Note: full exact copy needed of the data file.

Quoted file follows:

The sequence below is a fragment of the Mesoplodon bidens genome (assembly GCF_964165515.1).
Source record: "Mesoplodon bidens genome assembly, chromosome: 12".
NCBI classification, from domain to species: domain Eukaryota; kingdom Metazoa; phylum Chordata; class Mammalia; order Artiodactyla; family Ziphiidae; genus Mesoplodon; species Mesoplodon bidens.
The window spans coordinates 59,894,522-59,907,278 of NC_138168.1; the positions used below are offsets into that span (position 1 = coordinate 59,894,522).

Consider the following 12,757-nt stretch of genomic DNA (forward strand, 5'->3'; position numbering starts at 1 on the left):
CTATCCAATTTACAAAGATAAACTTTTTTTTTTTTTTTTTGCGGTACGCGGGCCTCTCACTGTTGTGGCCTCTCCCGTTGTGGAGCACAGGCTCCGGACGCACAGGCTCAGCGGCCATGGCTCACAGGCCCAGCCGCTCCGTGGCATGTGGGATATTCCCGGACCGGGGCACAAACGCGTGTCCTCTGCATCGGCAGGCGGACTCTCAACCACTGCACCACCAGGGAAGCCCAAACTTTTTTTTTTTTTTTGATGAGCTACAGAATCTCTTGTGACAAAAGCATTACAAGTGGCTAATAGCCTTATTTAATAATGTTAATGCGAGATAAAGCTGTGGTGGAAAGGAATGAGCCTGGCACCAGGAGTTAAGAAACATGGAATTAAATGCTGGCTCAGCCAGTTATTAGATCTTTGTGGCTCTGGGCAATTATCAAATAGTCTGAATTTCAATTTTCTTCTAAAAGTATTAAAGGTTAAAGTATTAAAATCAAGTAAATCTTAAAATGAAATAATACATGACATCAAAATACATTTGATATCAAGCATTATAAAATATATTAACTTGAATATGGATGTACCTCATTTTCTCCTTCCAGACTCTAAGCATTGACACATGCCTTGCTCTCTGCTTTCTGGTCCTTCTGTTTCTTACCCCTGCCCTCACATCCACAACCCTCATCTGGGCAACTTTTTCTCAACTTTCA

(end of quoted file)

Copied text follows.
The sequence below is a fragment of the Mesoplodon bidens genome (assembly GCF_964165515.1).
Source record: "Mesoplodon bidens genome assembly, chromosome: 12".
NCBI classification, from domain to species: domain Eukaryota; kingdom Metazoa; phylum Chordata; class Mammalia; order Artiodactyla; family Ziphiidae; genus Mesoplodon; species Mesoplodon bidens.
The window spans coordinates 59,894,522-59,907,278 of NC_138168.1; the positions used below are offsets into that span (position 1 = coordinate 59,894,522).

Consider the following 12,757-nt stretch of genomic DNA (forward strand, 5'->3'; position numbering starts at 1 on the left):
CTATCCAATTTACAAAGATAAACTTTTTTTTTTTTTTTTTGCGGTACGCGGGCCTCTCACTGTTGTGGCCTCTCCCGTTGTGGAGCACAGGCTCCGGACGCACAGGCTCAGCGGCCATGGCTCACAGGCCCAGCCGCTCCGTGGCATGTGGGATATTCCCGGACCGGGGCACAAACGCGTGTCCTCTGCATCGGCAGGCGGACTCTCAACCACTGCACCACCAGGGAAGCCCAAACTTTTTTTTTTTTTTTGATGAGCTACAGAATCTCTTGTGACAAAAGCATTACAAGTGGCTAATAGCCTTATTTAATAATGTTAATGCGAGATAAAGCTGTGGTGGAAAGGAATGAGCCTGGCACCAGGAGTTAAGAAACATGGAATTAAATGCTGGCTCAGCCAGTTATTAGATCTTTGTGGCTCTGGGCAATTATCAAATAGTCTGAATTTCAATTTTCTTCTAAAAGTATTAAAGGTTAAAGTATTAAAATCAAGTAAATCTTAAAATGAAATAATACATGACATCAAAATACATTTGATATCAAGCATTATAAAATATATTAACTTGAATATGGATGTACCTCATTTTCTCCTTCCAGACTCTAAGCATTGACACATGCCTTGCTCTCTGCTTTCTGGTCCTTCTGTTTCTTACCCCTGCCCTCACATCCACAACCCTCATCTGGGCAACTTTTTCTCAACTTTCA